Jon is added as child of Bill, it can not be decided whether Jon is another name for John or Maud, or is a new born. So, the system needs to ask the user whether Jon is one of {John, Maud} or a new person to add. This is still a reduction compared to showing the whole list. Also, when later Sarah would query for photos of her children, all IDs are known (can be inferred). Additional knowledge, like the system knowing that Bill and Sarah have 2 children, can refine this principle.

The same approach of interaction can be used upon retrieving photos. Instead of showing the full list of system IDs, the family relations are shown (or shown in addition), and the user is offered to navigate these relations in creating his query. The photos related to the current node in the graph might be shown while traversing the graph. Also, for the persons for whom the current user doesn't has a nomenclature, the family relation can be displayed instead. Another extension is that one user can use another user's nomenclature by directing to that other's user's nomenclature. For example, the son can query for "dad's honey".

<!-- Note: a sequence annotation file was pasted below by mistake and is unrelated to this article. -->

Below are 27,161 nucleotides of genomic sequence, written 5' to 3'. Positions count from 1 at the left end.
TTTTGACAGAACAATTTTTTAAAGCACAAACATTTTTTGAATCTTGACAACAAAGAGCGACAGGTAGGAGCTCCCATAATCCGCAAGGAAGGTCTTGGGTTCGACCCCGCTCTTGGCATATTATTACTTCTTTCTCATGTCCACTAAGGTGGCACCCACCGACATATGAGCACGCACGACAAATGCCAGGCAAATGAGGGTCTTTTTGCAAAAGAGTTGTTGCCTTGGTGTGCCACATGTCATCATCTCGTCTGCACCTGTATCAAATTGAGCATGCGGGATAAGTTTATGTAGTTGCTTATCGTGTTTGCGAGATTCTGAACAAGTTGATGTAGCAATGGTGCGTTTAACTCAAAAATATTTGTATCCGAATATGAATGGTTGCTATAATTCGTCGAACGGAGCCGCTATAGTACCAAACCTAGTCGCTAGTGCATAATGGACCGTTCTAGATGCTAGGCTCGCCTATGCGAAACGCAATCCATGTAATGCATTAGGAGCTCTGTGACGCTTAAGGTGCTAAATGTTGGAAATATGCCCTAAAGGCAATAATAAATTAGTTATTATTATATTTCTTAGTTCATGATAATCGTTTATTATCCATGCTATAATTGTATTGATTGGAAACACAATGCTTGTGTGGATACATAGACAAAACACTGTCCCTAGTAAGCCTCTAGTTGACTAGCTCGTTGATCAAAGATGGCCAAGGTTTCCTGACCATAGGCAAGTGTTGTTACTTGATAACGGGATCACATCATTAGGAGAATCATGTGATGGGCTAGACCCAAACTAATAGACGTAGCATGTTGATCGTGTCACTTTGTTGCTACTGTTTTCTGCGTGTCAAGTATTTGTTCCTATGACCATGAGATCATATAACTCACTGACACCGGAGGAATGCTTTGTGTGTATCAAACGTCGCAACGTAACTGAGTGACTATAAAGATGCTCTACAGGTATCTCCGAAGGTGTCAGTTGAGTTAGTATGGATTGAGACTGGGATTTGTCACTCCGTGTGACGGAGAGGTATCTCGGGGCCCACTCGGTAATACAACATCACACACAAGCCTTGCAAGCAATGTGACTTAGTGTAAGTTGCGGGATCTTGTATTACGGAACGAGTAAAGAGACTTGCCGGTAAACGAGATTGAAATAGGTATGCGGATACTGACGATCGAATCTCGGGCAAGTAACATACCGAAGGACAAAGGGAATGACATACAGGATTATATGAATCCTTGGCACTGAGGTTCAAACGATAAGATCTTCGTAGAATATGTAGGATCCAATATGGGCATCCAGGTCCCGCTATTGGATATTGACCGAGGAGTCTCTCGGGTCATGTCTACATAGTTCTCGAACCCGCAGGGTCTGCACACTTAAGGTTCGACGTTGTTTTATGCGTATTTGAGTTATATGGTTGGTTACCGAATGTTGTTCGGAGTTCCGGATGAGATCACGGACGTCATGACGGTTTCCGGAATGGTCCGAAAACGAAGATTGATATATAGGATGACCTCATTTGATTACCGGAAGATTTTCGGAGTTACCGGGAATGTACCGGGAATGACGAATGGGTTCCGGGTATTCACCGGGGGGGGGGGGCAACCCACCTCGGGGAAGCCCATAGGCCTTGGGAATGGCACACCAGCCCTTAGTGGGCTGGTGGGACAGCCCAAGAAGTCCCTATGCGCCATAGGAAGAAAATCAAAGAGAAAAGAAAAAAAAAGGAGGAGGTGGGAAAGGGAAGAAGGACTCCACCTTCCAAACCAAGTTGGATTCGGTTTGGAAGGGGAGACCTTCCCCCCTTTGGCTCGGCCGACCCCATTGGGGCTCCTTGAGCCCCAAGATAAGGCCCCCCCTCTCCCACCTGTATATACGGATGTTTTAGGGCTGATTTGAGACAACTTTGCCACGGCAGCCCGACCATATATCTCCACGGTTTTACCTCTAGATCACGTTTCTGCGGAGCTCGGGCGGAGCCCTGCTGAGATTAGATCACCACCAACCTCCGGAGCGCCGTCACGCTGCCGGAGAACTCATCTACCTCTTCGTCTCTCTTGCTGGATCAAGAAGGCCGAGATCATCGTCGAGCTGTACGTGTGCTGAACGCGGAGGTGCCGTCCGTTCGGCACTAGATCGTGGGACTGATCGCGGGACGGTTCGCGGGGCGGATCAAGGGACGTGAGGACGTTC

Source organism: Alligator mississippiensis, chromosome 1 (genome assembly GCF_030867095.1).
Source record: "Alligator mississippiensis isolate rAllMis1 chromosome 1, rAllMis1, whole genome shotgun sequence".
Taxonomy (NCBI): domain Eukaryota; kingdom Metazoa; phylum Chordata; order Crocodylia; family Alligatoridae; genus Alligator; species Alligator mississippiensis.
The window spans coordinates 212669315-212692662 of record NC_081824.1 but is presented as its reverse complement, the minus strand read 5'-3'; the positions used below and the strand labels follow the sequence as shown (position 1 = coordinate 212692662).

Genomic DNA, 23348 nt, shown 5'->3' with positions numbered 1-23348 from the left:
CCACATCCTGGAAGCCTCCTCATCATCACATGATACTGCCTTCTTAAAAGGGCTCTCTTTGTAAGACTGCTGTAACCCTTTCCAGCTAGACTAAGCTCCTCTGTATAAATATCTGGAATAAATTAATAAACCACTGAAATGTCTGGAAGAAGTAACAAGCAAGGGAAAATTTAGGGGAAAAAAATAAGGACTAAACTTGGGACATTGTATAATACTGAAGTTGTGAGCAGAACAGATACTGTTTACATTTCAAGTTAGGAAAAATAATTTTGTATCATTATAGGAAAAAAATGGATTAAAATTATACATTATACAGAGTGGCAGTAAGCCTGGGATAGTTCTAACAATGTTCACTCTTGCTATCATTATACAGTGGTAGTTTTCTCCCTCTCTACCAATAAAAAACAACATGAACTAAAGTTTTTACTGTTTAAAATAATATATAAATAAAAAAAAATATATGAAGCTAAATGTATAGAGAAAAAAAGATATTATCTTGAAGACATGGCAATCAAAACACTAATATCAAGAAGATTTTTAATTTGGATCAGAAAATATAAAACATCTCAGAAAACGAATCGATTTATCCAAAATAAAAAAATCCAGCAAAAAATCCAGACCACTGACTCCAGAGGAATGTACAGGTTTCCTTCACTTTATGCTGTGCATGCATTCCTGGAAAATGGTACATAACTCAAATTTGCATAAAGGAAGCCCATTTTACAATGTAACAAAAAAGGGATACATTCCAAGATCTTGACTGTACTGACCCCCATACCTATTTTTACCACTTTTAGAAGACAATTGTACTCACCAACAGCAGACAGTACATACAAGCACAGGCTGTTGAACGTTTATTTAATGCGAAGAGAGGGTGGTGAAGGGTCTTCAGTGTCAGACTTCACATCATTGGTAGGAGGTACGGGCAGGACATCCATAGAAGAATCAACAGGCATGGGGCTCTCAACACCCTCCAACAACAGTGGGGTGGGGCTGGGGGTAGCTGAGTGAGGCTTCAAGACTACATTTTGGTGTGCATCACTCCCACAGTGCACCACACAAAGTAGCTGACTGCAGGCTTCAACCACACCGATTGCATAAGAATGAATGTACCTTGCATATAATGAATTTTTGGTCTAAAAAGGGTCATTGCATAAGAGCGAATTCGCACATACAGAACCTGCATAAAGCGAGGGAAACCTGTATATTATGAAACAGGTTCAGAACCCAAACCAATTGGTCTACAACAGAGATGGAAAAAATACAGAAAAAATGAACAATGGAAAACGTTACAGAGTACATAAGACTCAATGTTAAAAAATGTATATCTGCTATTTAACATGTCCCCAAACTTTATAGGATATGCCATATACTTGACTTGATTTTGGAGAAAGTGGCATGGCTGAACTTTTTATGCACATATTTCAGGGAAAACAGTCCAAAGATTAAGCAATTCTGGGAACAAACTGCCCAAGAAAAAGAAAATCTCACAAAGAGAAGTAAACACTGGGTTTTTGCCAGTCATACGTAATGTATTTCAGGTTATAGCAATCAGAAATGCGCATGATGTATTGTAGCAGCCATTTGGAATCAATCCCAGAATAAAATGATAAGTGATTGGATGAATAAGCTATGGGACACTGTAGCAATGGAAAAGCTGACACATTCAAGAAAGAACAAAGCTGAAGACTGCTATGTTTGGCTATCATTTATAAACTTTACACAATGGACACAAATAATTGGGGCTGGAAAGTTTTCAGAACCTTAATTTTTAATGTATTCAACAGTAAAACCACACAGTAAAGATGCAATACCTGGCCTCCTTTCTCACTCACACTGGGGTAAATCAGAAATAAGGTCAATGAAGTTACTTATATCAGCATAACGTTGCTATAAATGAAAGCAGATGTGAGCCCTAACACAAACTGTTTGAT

A method of processing information might comprise the steps of obtaining ontology data indicating a particular relationship type between a first user and a second user, obtaining information (e.g., a search query input by the first user or a photo annotation made by the second user), and analyzing the ontology data to interpret the information. The information might be a search query input by the first user, the search comprising an indication (e.g., "friend" or "sister" or "former colleague") related to the second user or a third person (e.g., "girlfriends father") whose relationship type with the second user is also defined in the ontology data, and the method might further comprise a step of processing the user query to replace the indication by (or to include into the indication) an identifier of the second user or the third person extracted using the ontology data. The information might be a media content (e.g., a photo) item comprising an indication (e.g., photo annotation) expressing a relationship type between the second user and the first or third user, and the method might further comprise a step of processing the indication so that it expresses a relationship type between the between the first user and the second user or the third user. In view of the above, instead of annotating information in dependence of for example respective first and second relationship data 111,112 with respect to the respective first and second users 101,102 on the one hand and the third user 103 on the other hand, information may be annotated in dependence of first and second relationship data with respect to a first user and a second user and a subject. For example, a picture with a boat may be annotated on behalf of the father with "my boat", on behalf of the mother by "Bill's boat" and on behalf of a kid by "dad's boat". In that case, the first means 11 will, for the first user, link the subject and a first annotation and will, for the second user, link the subject and a second annotation. The second means 12 will then link the information and the subject, and the third means 13 will then annotate the information with the first annotation on behalf of the first user and will annotate the information with the second annotation on behalf of the second user.